Meditational film clips with the lyrics for a selection of songs from the album, for use in worship or personal reflection, are being developed and can be found on the video page here
If you are ordering internationally, particularly from the US, and have any problem with your order going through, you can order instead from Garth’s record company GingerDog Records, here
- Prelude – The Welcome (House of God)
- No Injustice Will Last Forever
- Steadfast Love
- Nicaraguan Artisan
- Something for the Soul
- Tell ’em About the Dream Martin
- Beautiful Resistance
- Wide Open Arms
- It’s a Thin Place
- Without a Song
- You’ll Lead Me Home
- The Chapel by the Sea
- Bethlehem is Calling
- Postlude- The Sending Out (On Holy Ground)
Garth Hewitt’s new album Something for the Soul is fourteen new songs full of energy – songs you go away singing. It’s a place of rest and encouragement for campaigners and activists, a place to draw strength and be renewed. Garth is saying that God’s way is the way of beautiful resistance, non violence, and standing with each other – if you do that you discover God in one another.
The level of production is superb, done by Kevin Duncan of GingerDog Records. It was recorded in The Shrubbery Studio at Bury St Edmunds. “It was a great time,” says Garth. “Kevin is both an excellent producer, and an excellent musician. We were joined by a great bunch of musicians, including the tremendous vocalist Beth Rowley, and the three who have joined me on some of my recent gigs.” Namely Chris Rogers on violin, Paul McDowell on accordion and Pete Banks on backing vocals. Pete was also joined by Abbie Goldberg and Cate Mellor on backing vocals.
“Several of the musicians played on Liberty is Near! and that turned out so well that we were keen to involve them again,” adds Garth, commenting, “A lot of happiness seems to have sneaked in as well.”
Two and a half of the songs were written out at the Street Child World Cup in Brazil and they provide a prelude and a postlude for the album, which brings prayerful and meditative moments as well as the joyful and powerful songs.
This is a warm, friendly album with poignant moments reflecting something of the character of God in songs like ‘Steadfast Love’ and ‘Wide Open Arms’. Garth’s ongoing commitment to justice is reflected in ‘No Injustice Will Last Forever’ and ‘Beautiful Resistance’, both written in Bethlehem. There is also a very powerful track that will be the first single from the album, called ‘Tell ‘em About the Dream Martin’, and this looks back to Martin Luther King’s August 28th 1963 speech and the way in which Mahalia Jackson called on him to go into that very famous passage.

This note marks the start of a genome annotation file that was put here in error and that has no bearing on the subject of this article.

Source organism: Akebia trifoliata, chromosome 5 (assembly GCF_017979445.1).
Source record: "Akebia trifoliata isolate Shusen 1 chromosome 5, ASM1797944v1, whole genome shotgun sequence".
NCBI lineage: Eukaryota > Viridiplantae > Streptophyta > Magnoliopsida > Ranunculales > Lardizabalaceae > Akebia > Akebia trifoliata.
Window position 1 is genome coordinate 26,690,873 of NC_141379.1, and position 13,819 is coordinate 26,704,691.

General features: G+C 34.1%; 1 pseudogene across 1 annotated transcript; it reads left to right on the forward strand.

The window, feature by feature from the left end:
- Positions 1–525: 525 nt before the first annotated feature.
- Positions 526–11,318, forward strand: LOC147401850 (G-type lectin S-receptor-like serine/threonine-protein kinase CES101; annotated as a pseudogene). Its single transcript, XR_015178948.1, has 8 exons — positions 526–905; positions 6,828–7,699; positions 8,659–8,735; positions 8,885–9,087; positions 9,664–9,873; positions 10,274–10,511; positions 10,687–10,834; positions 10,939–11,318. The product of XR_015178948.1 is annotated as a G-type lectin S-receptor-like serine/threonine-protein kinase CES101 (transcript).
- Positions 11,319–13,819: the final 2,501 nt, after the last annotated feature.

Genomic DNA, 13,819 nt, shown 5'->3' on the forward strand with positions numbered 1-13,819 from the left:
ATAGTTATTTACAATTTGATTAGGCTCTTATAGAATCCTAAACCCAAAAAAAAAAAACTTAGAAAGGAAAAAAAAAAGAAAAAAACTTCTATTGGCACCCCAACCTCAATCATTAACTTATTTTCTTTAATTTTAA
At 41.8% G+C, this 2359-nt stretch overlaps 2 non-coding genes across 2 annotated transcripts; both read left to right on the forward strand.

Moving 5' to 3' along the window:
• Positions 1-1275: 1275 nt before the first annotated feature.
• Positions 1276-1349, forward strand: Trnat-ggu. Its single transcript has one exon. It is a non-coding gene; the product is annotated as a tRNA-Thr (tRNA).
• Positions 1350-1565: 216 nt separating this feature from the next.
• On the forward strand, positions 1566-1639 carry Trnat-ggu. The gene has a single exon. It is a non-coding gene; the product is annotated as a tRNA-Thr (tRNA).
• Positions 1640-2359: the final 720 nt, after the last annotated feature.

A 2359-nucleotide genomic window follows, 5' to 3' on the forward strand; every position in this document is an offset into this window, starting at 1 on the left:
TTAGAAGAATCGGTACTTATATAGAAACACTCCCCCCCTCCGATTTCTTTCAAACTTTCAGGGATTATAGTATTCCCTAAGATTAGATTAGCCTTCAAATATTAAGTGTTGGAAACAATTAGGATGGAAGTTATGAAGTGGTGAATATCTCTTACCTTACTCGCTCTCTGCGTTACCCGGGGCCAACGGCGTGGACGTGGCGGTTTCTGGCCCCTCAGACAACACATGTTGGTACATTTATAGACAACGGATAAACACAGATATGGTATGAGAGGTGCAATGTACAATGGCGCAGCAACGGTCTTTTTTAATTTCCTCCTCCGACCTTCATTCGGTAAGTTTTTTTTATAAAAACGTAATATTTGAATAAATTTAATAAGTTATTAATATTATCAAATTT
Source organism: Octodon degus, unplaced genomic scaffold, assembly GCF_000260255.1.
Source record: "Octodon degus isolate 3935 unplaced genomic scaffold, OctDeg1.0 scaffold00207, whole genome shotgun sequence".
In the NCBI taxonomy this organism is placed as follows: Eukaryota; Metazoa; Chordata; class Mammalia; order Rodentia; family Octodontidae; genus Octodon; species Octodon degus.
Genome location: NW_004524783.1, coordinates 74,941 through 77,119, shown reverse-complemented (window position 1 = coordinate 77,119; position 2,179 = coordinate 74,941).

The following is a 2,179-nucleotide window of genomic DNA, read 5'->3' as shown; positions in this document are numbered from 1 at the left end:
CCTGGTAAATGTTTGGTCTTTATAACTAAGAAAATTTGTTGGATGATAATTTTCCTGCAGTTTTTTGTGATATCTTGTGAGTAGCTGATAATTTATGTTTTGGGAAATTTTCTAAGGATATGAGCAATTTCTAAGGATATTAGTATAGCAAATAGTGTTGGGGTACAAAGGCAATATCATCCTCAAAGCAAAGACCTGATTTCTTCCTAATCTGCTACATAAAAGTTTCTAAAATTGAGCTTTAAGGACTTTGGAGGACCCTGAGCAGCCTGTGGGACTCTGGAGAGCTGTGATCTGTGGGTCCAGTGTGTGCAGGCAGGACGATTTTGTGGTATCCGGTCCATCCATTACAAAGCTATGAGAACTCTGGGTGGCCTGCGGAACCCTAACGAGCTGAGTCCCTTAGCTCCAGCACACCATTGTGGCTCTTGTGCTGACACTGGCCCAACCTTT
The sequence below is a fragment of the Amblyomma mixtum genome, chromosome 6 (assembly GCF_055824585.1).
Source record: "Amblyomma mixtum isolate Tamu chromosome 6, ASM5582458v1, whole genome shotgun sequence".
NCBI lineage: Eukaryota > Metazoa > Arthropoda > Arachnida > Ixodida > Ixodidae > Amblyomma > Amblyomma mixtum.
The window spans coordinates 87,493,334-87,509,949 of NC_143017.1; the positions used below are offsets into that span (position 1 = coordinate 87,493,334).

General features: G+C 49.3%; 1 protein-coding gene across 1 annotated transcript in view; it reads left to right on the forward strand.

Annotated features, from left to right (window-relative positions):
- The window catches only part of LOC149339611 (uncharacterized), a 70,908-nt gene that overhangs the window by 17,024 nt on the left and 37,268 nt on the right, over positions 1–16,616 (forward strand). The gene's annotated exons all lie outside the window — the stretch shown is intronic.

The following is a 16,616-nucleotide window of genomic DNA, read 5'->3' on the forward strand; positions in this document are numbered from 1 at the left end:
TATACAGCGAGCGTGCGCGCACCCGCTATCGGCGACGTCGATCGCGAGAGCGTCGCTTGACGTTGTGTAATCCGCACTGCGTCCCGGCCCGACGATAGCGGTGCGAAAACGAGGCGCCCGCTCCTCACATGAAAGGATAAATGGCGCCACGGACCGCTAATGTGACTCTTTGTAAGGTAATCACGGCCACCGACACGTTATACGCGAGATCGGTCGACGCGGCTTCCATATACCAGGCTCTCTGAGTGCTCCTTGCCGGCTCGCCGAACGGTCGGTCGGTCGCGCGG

Some of the songs are unexpected – Garth’s tribute to Iona called ‘It’s a Thin Place’, or a really different one from Garth called ‘Without a Song’ which affirms the importance of music, and a surprising song called ‘Chapel By the Sea’ which is an affirmation of church and sacred spaces. This links in well with the prelude and postlude on the album, which are songs for church.
Wherever you are on your journey this album seems to have something that will speak to you.
Review in Cross Rhythms:
Resisting the temptation to wax lyrical about Hewitt being an elder of the Christian music scene, realising some 40 albums and so on, just to say that this is one of the most refreshing things I’ve heard in ages; a tonic for the soul. Reminiscent of early-Larry Norman and Bob Dylan in the ascendancy, this is quality roots music with intelligent, gospel-focused sentiment all spiced with honesty, humour and dare I say it, soul. Sonically, it breaks little new ground, but you get the feeling that all those involved with the recording had such a blast, there in the studios in Bury St Edmonds. Hewitt is now a seasoned guitarist and singer-songwriter and is accompanied by an impressive selection of Christian musicians, including Beth Rowley, Pete Banks (of After The Fire) and Paul McDowell, accordionist of The Famous Potatoes and sometimes ‘Prof’ – when performing alongside poet Paul Cookson. The musicianship is equalled by the quality of the songs, a rich variety of spirituals, protest-songs and anthems. It is difficult to choose a standout, as “No Injustice Will Last Forever”, “Wide Open Arms” and the title-track all jockey, but if I had to pick one, my recommendation is, “Tell ’em About The Dream Martin”, a reflection on Luther King’s famous speech and how the key section of it may never have been uttered, had the gospel singer Mahalia Jackson not shouted to him from nearby.